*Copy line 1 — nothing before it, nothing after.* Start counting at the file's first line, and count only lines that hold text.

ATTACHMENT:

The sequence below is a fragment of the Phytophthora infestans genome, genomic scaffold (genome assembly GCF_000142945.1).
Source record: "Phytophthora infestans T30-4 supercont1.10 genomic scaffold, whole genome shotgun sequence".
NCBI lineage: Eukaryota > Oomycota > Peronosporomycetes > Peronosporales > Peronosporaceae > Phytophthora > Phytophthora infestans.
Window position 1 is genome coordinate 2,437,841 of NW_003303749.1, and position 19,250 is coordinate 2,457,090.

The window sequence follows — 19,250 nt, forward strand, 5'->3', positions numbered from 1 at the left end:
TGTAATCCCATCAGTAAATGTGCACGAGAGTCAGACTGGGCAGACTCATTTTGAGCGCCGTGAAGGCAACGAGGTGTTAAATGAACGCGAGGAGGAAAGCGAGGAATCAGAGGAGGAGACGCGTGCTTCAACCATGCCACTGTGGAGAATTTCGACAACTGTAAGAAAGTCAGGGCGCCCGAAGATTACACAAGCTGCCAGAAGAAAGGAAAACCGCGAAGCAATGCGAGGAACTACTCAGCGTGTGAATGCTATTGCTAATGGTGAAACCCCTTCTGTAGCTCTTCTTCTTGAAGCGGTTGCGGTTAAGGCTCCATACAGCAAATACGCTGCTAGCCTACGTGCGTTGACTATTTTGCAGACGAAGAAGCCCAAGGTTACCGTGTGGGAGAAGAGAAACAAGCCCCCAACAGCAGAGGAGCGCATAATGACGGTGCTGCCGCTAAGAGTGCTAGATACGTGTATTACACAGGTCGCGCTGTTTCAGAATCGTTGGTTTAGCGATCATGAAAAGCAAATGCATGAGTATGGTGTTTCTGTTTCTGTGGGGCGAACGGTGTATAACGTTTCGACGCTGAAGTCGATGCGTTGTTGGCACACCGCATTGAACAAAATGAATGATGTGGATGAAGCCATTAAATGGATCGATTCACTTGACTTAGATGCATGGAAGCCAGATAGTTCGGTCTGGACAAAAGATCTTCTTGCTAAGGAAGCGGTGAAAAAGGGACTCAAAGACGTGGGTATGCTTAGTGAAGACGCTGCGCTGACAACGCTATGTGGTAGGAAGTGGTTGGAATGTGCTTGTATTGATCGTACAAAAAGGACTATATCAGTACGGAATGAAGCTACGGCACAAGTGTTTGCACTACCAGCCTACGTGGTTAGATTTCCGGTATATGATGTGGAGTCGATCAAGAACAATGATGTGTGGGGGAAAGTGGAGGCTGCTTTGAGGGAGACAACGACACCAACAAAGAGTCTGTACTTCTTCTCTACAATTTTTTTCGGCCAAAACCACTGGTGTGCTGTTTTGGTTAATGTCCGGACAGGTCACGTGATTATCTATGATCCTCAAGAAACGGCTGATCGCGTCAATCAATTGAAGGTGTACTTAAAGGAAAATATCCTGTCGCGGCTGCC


The sequence below is a fragment of the Phytophthora infestans genome, genomic scaffold (genome assembly GCF_000142945.1).